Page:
SUGGESTED READING: Matthew 11
EDITOR’S NOTE: In this column Annette Dammer examines the New Testament one chapter at a time. If you’d like to join Dammer’s fellowship group, …
SUGGESTED READING: Matthew 11
EDITOR’S NOTE: In this column Annette Dammer examines the New Testament one chapter at a time. If you’d like to join Dammer’s fellowship group, email her at email@example.com with BIBLE in the subject line.
I hope you’re enjoying our walk through the Bible. This week we’ll amble through Matthew 11. The book starts with Jesus and John the Baptist and ends with an invite to the “weary and burdened.” Let’s get going!
So, just having finished His instructions for the 12 disciples, Jesus heads out to “teach and preach in the towns of Galilee.” John the Baptist is in prison, but even he has heard of Jesus’ recent works. John sends his own disciples out to ask Jesus, “Are you the one who is to come, or should we expect someone else?” (Matthew 11:1-3)
Remember, this is not the first time the two have met. Jesus sends John’s disciples back with a report. The blind see, lame walk and those with skin conditions (such as leprosy) are cleansed. “… the deaf hear, the dead are raised, and the good news is proclaimed to the poor.” (Matthew 11:4-6)
So, as John’s disciples leave, Jesus talks to the crowd about John. He asks them several times, “What did you go out to see?” He says John the Baptist is a prophet and more. In fact, John was the one that was foretold in, “I will send my messenger ahead of you, who will prepare your way before you.” (Matthew 11:7-10)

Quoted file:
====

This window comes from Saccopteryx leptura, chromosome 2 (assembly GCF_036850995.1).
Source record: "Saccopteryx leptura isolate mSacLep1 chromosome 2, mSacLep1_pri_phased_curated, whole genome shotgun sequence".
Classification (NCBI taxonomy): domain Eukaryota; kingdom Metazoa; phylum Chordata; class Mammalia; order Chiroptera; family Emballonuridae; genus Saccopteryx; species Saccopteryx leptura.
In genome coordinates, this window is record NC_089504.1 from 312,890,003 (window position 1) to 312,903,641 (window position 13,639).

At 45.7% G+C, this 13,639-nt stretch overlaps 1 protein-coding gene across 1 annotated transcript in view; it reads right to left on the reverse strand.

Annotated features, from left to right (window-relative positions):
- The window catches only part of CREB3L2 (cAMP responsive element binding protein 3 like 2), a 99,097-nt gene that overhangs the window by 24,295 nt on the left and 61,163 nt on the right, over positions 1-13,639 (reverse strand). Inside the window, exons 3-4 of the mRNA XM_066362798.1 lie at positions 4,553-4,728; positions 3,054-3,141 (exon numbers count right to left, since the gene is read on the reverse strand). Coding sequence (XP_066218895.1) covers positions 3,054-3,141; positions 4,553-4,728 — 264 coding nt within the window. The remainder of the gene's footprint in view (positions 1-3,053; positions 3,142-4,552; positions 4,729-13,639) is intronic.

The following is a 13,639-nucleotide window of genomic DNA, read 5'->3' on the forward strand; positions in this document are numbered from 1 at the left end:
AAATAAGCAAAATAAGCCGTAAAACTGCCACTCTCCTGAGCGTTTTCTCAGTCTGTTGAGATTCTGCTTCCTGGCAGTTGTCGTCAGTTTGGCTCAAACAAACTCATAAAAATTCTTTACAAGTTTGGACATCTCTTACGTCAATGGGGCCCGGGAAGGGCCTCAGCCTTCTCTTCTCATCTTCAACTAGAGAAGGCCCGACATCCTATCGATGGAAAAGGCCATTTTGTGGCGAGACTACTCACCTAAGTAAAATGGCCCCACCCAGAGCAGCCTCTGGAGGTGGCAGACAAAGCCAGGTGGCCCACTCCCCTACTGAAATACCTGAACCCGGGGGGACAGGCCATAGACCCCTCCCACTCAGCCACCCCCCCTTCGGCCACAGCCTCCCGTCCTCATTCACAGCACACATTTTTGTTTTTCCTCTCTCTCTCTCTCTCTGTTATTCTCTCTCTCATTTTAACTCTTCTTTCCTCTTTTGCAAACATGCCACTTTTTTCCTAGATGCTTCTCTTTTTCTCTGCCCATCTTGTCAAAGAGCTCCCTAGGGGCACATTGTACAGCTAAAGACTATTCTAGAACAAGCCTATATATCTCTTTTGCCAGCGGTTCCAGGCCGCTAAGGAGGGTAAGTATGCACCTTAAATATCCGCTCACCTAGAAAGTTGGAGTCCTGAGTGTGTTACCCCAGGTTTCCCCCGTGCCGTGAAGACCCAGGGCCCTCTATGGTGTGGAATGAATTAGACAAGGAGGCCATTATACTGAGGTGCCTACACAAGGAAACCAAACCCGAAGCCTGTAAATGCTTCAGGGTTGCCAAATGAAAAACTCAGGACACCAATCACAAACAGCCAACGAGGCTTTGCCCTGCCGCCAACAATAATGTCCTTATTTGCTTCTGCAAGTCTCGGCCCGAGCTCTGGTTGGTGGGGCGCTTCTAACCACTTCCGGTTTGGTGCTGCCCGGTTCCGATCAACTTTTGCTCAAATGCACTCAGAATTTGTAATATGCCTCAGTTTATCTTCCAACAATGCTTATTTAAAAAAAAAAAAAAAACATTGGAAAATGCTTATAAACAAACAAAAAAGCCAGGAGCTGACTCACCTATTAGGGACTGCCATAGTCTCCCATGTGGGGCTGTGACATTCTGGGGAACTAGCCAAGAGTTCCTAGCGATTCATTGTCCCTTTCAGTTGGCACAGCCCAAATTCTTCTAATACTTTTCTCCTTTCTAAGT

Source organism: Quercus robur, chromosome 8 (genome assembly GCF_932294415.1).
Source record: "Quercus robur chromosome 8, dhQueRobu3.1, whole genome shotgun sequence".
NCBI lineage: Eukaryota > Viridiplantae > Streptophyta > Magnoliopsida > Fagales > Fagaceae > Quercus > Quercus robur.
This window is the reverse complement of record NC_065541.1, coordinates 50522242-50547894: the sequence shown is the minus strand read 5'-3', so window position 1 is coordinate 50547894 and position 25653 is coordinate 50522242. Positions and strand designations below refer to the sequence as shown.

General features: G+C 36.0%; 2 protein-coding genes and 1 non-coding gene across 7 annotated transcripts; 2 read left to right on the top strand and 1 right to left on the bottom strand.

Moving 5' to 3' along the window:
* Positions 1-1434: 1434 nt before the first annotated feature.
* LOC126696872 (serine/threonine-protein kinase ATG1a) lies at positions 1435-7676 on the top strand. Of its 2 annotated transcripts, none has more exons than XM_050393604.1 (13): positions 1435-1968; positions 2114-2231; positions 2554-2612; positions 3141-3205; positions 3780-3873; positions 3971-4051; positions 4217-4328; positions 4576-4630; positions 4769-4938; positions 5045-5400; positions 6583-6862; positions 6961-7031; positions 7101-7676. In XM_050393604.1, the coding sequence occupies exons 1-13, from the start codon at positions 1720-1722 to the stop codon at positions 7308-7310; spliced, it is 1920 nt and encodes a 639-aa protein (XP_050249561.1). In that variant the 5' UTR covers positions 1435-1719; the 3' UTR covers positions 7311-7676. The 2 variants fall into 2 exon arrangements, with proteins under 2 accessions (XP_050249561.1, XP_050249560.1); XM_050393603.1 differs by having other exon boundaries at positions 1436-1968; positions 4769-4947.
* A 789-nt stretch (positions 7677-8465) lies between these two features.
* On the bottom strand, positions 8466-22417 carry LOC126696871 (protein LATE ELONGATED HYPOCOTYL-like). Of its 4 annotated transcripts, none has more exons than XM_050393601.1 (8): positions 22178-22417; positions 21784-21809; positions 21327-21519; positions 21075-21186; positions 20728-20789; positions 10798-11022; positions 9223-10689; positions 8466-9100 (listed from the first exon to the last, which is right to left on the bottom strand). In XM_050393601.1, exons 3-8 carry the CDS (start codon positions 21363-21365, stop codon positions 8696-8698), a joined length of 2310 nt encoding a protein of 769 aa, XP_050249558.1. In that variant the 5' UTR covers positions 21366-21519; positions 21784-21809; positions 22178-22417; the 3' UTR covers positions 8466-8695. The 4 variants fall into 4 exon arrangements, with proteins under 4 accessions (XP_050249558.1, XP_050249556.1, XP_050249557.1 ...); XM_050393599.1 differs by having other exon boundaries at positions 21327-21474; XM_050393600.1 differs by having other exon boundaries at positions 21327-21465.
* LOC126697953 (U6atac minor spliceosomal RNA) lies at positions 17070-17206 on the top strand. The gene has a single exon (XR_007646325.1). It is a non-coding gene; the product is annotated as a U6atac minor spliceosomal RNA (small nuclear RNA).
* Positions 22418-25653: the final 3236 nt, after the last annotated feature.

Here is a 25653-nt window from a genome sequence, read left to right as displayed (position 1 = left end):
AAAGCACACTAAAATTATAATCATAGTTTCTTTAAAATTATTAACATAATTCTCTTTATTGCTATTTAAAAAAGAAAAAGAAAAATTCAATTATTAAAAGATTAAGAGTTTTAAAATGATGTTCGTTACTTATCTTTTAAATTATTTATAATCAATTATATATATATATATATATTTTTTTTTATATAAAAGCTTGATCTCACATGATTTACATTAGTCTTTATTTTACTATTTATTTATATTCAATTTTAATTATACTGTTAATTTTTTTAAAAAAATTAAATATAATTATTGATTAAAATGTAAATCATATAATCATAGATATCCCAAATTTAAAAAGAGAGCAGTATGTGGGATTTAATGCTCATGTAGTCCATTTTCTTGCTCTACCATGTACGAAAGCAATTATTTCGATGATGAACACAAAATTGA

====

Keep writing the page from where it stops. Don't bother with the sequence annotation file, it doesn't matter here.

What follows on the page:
No one, Jesus says, has risen greater than John, “yet whoever is least in the kingdom of heaven is greater than he. From the days of John the Baptist until now, the kingdom of heaven has been subjected to violence, and violent people have been raiding it.” If they are willing to accept John and the laws prophesied before him, “he is the Elijah who was to come.” Anybody with ears, Jesus says, “let them hear.” (Matthew 11:11-15) This he says about a man in jail — circumstances do not define the man.
Next, Christ condemns the towns where He performed “most of his miracles” because “they did not repent.” In fact, they are in worse shape than Sodom when Judgement arrives. (Matthew 11:20-24)
Then Jesus praises God because He hides “these things” from the “wise and learned” yet reveals them “to little children. Yes, Father, for this is what you were pleased to do.” (Matthew 11:25-26)
God, His Father, commits all things to Christ. “No one knows the Son except the Father, and no one knows the Father except the Son” and those of us to whom Christ “chooses to reveal him.” (Matthew 11:27)
And Jesus wraps up, with an invitation. It is impossible to summarize well. “Come to me, all you who are weary and burdened, and I will give you rest. Take my yoke upon you and learn from me, for I am gentle and humble in heart, and you will find rest for your souls. For my yoke is easy and my burden is light.” (Matthew 11:28-30)
Many are exhausted today. Their burden is heavy. But Christ is gentle and humble. He simply wants us to find “rest for our souls,” for with Him, the “burden is light.” The “yoke is easy.” Jesus is, in fact, “gentle.”
Nothing to fear there!
Copyright © 2022 by A. Dammer
Scripture Notations taken from The Holy Bible, New International Version ®, NIV ® Copyright © 1973, 1978, 1984, 2011 by Biblica, Inc. ® Used by permission. All rights reserved worldwide.